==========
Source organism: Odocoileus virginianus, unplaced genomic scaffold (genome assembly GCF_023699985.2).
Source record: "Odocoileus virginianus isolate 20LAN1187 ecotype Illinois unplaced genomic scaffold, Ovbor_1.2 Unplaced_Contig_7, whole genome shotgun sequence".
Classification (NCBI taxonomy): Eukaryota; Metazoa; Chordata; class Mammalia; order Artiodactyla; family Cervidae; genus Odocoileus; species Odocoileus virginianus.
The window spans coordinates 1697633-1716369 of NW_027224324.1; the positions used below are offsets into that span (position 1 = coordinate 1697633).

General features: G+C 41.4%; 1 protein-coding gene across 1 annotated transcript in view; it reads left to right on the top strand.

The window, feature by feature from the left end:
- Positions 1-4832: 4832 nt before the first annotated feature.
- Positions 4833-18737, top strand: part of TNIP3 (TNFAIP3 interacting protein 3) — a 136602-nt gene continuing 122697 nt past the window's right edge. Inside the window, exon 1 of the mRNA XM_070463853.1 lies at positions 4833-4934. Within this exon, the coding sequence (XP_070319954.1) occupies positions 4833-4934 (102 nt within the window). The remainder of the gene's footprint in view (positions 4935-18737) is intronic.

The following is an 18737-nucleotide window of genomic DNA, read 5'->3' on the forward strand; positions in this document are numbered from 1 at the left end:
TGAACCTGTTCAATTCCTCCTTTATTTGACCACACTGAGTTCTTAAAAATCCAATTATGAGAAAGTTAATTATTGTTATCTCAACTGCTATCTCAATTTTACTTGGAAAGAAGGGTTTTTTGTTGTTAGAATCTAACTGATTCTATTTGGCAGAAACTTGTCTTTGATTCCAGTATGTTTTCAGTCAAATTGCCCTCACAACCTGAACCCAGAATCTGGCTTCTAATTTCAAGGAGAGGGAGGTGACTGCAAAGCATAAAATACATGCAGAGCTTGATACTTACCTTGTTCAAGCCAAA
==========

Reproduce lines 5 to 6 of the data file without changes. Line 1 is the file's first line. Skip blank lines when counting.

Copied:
General features: G+C 41.4%; 1 protein-coding gene across 1 annotated transcript in view; it reads left to right on the top strand.

The window, feature by feature from the left end: